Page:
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Workforce Interventions in Direct Care Could Use a Boost

By Robert Espinoza | March 1, 2021

The Biden-Harris administration is exciting news for direct care workers and the long-term care field.

As the COVID-19 pandemic has reinforced, direct care workers are essential to the health and survival of millions of older adults and people with disabilities. Yet the poor quality of direct care jobs—as evidenced by low compensation, inadequate training, limited career paths, and much more—harms workers’ financial security, hinders quality care, and drives many workers out of this sector, a costly and unsustainable trend.

How should President Biden transform the direct care workforce?

Our new report—Caring for the Future: The Power and Potential of America’s Direct Care Workforce—provides a blueprint for this transformation. This report offers a comprehensive, current-day analysis of the direct care workforce and its critical role in the long-term care system. It also provides an extensive list of recommendations across eight key areas, all of which present federal policy opportunities, as well as options for state and local officials. This article, the fourth in an eight-part series, describes a few critical ideas for funding, implementing, and evaluating workforce interventions in direct care.

Now is the time for federal leaders to strengthen direct care jobs—and here’s one place to start.

WORKFORCE INTERVENTIONS

To strengthen and leverage the direct care workforce while building the evidence base for future investments in this workforce

  • Strengthen the workforce pipeline in direct care. Demographic shifts and persistently poor job quality have created significant workforce shortages in long-term care. To ensure there are enough qualified direct care workers to meet consumer demand, targeted efforts are needed to attract more candidates to these jobs. Recruitment strategies and training programs should be designed to meet the unique demographic, cultural, linguistic, learning, transportation, and care needs of a particular region. Programs should also be designed to recruit new populations for direct care jobs, such as men and workers displaced by COVID-19, as two examples. States should support such efforts, including efforts specifically aimed at independent providers in consumer-directed programs, and ensure that publicly funded job placement services are prepared to connect jobseekers with free direct care training and employment programs.
  • Integrate direct care workers onto the care team. Though direct care workers spend more time with consumers than any other paid provider, they are rarely consulted by—or trained to communicate with—members of the consumer’s interdisciplinary care team. Research shows, however, that bringing direct care workers’ observations about consumers to care teams—either through direct communication pathways between entry-level workers and other care team members, or via advanced direct care workers serving as intermediaries—can maximize the direct care workforce in care coordination and improve consumer outcomes and cost savings. The public and private sectors should invest in implementing, evaluating and scaling-up care team integration initiatives, with attention to the different approaches required for different LTSS service-delivery models and settings.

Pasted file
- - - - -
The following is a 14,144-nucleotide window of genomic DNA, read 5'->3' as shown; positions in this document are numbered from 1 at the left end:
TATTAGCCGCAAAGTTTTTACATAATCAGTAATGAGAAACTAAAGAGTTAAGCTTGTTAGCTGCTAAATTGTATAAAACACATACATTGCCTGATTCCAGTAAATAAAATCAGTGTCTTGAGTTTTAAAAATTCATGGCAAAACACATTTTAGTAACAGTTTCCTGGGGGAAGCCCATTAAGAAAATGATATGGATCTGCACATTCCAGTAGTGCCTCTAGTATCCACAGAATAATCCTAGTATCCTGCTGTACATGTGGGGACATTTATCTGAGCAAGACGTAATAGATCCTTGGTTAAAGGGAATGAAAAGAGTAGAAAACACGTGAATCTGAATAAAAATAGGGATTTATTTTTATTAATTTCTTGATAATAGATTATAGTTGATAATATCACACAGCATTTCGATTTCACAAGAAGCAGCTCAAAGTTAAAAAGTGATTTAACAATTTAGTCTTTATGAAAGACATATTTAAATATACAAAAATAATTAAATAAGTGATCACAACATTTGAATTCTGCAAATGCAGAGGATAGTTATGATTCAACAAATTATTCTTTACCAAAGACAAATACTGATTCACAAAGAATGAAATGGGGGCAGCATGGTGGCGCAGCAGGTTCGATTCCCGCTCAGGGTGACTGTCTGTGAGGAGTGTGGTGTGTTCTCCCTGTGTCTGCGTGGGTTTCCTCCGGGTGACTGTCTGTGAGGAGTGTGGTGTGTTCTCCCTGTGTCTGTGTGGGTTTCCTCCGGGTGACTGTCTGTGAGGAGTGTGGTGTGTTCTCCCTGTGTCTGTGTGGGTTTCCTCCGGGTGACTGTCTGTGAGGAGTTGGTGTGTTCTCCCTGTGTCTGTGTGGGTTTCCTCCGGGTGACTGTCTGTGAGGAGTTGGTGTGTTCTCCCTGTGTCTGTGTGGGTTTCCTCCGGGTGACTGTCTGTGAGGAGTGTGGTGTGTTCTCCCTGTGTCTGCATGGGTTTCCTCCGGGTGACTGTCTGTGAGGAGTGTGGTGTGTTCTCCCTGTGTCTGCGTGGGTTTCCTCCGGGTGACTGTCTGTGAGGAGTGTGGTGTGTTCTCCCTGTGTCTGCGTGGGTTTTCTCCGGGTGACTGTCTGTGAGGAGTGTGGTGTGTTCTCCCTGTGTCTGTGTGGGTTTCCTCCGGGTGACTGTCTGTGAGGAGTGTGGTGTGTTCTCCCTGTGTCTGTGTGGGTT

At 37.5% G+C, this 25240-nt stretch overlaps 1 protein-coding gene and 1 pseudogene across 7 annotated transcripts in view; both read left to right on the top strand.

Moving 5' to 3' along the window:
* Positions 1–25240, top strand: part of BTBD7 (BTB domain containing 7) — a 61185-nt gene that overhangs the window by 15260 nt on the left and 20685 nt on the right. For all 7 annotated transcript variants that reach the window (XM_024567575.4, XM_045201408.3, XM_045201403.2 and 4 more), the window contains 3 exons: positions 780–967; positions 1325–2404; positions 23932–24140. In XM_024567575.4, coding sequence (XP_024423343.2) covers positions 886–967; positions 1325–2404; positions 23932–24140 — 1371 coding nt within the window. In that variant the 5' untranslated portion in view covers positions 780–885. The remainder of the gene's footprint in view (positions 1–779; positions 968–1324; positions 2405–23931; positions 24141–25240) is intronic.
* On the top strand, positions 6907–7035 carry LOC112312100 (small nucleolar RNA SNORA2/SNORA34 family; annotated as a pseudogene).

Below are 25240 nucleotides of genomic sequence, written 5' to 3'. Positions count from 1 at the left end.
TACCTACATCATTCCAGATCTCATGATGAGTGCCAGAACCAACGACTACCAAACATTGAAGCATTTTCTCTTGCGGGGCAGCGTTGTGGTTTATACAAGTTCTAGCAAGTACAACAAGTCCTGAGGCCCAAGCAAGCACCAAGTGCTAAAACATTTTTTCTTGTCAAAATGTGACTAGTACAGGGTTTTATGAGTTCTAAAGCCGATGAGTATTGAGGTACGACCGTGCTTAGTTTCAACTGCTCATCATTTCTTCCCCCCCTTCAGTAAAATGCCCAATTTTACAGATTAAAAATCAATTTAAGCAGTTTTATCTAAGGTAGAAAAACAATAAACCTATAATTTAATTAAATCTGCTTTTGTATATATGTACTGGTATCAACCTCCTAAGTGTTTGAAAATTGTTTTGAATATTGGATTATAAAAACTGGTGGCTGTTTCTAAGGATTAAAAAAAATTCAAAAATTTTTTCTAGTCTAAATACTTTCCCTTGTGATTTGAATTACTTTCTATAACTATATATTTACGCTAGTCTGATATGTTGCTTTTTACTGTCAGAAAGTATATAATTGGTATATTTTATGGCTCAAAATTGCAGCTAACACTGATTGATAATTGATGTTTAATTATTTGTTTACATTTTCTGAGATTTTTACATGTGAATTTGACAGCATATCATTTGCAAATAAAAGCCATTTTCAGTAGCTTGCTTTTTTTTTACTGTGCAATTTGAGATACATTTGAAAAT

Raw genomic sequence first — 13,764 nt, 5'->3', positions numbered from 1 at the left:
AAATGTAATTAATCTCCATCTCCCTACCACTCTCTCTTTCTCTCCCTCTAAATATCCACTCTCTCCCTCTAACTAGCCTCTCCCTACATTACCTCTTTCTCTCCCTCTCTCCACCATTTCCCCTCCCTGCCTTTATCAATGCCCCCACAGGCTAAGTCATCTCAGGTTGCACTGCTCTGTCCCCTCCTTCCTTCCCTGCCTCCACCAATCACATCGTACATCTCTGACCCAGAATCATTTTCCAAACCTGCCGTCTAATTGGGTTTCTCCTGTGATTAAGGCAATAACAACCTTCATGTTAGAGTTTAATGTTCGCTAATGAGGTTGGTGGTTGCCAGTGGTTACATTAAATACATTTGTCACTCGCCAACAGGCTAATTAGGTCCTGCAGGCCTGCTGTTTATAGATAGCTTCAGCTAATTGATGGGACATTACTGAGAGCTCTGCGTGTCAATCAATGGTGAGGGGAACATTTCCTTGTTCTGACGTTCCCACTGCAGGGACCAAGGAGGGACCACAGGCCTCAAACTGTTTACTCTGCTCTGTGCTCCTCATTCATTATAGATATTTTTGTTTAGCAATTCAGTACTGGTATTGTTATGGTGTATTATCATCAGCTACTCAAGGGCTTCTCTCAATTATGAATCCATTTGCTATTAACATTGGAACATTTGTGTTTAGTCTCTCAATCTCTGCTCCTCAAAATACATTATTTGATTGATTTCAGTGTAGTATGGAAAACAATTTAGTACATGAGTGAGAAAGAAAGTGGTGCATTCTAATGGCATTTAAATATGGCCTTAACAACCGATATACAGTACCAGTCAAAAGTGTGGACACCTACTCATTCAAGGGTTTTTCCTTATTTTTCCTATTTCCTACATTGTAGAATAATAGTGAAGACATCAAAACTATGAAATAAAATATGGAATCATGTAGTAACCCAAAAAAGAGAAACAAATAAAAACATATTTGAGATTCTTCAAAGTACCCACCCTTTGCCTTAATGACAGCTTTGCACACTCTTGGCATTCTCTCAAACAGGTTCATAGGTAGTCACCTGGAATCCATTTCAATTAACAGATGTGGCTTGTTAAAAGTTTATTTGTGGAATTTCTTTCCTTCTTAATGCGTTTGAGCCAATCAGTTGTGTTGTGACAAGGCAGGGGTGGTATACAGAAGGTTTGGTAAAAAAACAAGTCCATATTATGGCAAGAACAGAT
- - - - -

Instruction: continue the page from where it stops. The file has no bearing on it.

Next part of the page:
• Develop rungs in the career ladder that are accessible to direct care workers and that build on their experience. Today’s direct care workers have few options for advancement within direct care; for example, pursuing the next formally recognized rung on the career ladder, licensed practical nurse (LPN), requires time, resources, and educational credentials that are often inaccessible to direct care workers. With support, employers can take a leadership role in creating and evaluating advanced roles for direct care workers that represent an elevation in title, function, and compensation. States should also establish and fund advanced direct care roles that meet the needs of employers and consumers, such as those specializing in care coordination, worker retention, condition-specific care, and more.

* The recommendations above are taken from Caring for the Future: The Power and Potential of America’s Direct Care Workforce.

Read the executive summary of Caring for the Future >>

Download The 5 Pillars of Direct Care Job Quality >>

Robert Espinoza
About The Author

Robert Espinoza

Vice President of Policy
Robert Espinoza oversees PHI's national policy, research, and communications division. He has been a national policy expert, communications strategist, and writer for 20 years.
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Caring for the Future

Our new policy report takes an extensive look at today's direct care workforce—in five installments.

Workforce Data Center

From wages to employment statistics, find the latest data on the direct care workforce.